Transatlantic Burden-Sharing: Origins and Strategic Implications

JORDAN BECKER is a U.S. Army officer and a member of NATO’s International Military Staff. His work here represents his own views and not those of the U.S. government or NATO. “Burden-sharing” has been an issue for NATO since its birth. Allies have continually found it challenging to deter adversaries without inviting free-riding, and the… Read More Transatlantic Burden-Sharing: Origins and Strategic Implications

No news is good news? The field of security & defence one year after the Brexit referendum

DR BEN KIENZLE On 23 June 2016, the British people voted to leave the European Union (EU). This has been widely seen as one of the most important strategic decisions of the UK in a generation. In the immediate aftermath of the EU referendum, Ellen Hallams and Ben Kienzle have brought together researchers from King’s… Read More No news is good news? The field of security & defence one year after the Brexit referendum

Brexit has given an impetus to reshape Europe’s foreign, security and defence policies

DR BEN KIENZLE and DR INEZ VON WEITERSHAUSEN This post originally appeared on the LSE’s Brexit Blog – a multidisciplinary, evidence-based blog run by the London School of Economics and Political Science. Follow the LSE’s Brexit blog on Twitter @lsebrexitvote Foreign policy, security or defence are traditionally considered matters of ‘high politics’, i.e. areas over which… Read More Brexit has given an impetus to reshape Europe’s foreign, security and defence policies

EU Governance: Troubled internally and when used as a foreign policy

Dr Amir M Kamel The foundation of the European Union (EU) is built on the belief that the pooling of natural resources creates a framework for interdependence, which in turn eliminates the potential for conflict. As I noted in my previous Defence-in-Depth piece The EU: A model for economic governance?, this ideal is rooted in Liberal… Read More EU Governance: Troubled internally and when used as a foreign policy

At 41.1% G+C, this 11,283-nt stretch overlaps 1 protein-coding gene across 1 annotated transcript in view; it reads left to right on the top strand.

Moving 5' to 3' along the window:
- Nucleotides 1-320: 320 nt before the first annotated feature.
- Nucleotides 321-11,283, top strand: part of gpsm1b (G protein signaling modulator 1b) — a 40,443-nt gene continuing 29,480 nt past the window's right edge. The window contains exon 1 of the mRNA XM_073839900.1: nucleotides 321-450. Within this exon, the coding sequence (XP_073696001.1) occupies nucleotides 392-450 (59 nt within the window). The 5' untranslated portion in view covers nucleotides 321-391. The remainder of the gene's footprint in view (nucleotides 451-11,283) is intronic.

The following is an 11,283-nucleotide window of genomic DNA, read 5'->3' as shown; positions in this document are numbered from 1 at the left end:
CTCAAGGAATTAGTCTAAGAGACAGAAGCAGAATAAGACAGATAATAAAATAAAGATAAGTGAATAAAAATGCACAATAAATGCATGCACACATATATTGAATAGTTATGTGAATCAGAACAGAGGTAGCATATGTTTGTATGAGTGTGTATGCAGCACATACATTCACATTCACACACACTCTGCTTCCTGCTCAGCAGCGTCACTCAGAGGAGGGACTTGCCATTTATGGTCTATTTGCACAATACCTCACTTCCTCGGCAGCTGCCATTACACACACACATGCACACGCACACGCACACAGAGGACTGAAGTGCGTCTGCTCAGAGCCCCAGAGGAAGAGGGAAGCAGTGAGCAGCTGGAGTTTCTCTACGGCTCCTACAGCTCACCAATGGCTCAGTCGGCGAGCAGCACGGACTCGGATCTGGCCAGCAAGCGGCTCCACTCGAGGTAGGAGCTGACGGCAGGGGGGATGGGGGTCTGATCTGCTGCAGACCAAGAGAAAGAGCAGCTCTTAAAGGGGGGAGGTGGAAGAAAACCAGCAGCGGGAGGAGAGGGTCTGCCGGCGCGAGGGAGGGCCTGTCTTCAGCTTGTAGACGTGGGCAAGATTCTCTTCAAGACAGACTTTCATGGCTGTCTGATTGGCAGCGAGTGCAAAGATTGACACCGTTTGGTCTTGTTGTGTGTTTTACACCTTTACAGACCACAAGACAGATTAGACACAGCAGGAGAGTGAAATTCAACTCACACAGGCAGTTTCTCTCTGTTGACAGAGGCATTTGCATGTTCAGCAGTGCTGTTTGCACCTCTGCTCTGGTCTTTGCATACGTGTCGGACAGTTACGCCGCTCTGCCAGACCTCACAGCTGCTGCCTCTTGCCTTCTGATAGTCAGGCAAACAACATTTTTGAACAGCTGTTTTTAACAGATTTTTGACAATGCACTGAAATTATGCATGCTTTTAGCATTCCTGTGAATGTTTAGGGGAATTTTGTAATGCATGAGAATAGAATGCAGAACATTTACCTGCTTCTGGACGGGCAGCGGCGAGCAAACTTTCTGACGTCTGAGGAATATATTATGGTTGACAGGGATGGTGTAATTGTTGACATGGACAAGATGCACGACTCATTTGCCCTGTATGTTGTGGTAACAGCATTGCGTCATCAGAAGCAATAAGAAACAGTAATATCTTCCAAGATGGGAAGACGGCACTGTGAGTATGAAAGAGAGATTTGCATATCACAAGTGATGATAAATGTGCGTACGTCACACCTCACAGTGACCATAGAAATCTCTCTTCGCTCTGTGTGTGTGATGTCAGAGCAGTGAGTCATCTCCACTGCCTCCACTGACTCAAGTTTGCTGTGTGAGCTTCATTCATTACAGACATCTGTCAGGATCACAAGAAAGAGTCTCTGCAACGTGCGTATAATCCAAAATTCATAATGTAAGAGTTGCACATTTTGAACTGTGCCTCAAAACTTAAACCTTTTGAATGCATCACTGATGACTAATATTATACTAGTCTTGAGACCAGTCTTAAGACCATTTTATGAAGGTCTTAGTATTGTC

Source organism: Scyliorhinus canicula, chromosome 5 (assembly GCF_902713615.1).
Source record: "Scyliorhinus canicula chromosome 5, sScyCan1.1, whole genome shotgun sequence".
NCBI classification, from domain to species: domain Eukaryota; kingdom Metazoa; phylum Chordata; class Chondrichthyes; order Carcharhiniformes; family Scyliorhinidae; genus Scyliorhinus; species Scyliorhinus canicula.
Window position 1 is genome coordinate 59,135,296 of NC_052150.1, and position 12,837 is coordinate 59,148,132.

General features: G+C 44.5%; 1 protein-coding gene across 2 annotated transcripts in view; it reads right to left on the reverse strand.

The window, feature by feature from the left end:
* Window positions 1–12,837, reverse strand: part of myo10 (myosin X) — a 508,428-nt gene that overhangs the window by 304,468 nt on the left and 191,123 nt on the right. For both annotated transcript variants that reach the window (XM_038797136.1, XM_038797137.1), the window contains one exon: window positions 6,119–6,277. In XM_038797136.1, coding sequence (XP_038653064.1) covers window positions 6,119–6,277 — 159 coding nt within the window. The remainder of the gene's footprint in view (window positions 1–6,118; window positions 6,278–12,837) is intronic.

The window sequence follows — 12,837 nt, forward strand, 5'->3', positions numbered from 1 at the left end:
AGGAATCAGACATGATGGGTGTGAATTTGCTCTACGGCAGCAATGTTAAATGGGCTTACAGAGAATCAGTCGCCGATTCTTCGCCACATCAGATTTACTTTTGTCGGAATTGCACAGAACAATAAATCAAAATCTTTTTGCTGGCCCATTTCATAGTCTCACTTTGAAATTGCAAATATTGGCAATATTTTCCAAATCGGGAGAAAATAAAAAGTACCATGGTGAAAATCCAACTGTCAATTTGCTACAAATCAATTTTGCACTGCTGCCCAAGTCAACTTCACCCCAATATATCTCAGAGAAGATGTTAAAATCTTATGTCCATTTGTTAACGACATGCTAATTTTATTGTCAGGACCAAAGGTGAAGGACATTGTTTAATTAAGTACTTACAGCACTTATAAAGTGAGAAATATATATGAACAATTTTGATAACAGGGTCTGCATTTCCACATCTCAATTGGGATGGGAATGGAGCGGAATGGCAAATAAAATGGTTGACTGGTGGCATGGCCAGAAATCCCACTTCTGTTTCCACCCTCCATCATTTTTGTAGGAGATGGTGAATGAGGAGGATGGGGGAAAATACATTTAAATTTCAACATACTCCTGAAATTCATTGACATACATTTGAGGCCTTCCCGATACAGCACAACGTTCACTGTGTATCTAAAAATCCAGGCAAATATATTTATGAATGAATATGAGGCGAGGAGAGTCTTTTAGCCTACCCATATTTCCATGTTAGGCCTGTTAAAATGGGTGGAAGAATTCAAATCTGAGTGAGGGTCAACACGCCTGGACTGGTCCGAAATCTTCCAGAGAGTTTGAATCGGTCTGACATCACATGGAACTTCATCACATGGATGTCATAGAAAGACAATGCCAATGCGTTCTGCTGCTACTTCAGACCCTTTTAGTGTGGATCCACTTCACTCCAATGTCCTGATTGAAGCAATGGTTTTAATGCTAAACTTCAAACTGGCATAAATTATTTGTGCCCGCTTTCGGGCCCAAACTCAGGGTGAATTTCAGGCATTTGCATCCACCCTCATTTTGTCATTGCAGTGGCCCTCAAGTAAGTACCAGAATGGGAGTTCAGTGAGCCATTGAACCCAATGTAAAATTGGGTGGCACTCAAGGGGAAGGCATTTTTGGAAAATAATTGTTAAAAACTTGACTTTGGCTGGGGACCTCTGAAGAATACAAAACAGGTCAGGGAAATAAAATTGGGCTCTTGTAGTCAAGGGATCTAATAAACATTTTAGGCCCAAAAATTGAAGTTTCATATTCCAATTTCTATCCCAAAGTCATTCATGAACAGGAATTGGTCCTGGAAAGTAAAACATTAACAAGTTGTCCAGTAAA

Brexit and International Security: A Guide for Undecided Voters

DR BEN KIENZLE The most recent polls for the referendum on Britain leaving the European Union suggest that neither the ‘Brexit’ nor the ‘Bremain’ camps have mustered the necessary support to win today. The still undecided voters will certainly play a crucial role. So, how should these voters take their decision? The most obvious approach… Read More Brexit and International Security: A Guide for Undecided Voters

Why ‘defence’ does not serve as a suitable argument in the Brexit debate

DR BEN KIENZLE Only one month remains until British voters can decide if the UK should leave or stay in the EU. Naturally, the debate about the benefits and disadvantages of British membership in the EU is heating up. Almost each day, the supporters of ‘Brexit’ and ‘Bremain’ vie with each other for the best… Read More Why ‘defence’ does not serve as a suitable argument in the Brexit debate

A Capital Mistake: Evidence and Defence in the Brexit Debates

Professor Matthew Uttley & Dr. Benedict Wilkinson In one of his more exasperated moments, Sherlock Holmes turns to his long-term companion, Dr. Watson and chides him for his impatience, saying ‘It is a capital mistake to theorize before you have all the evidence. It biases the judgment.’ Strong words they may be, but wise ones… Read More A Capital Mistake: Evidence and Defence in the Brexit Debates

WHY THE EU’S FOREIGN POLICY FAILS TO BREAK DOWN BARRIERS TO PEACE

By DR AMIR M KAMEL At the 2016 International Studies Association (ISA) conference, I presented a paper arguing that the EU’s peace-through-trade policy failed in the cases of Iraq, Iran and Libya as it did not take into account the context in which it was being implemented, i.e. the barriers to peace. The paper draws from… Read More WHY THE EU’S FOREIGN POLICY FAILS TO BREAK DOWN BARRIERS TO PEACE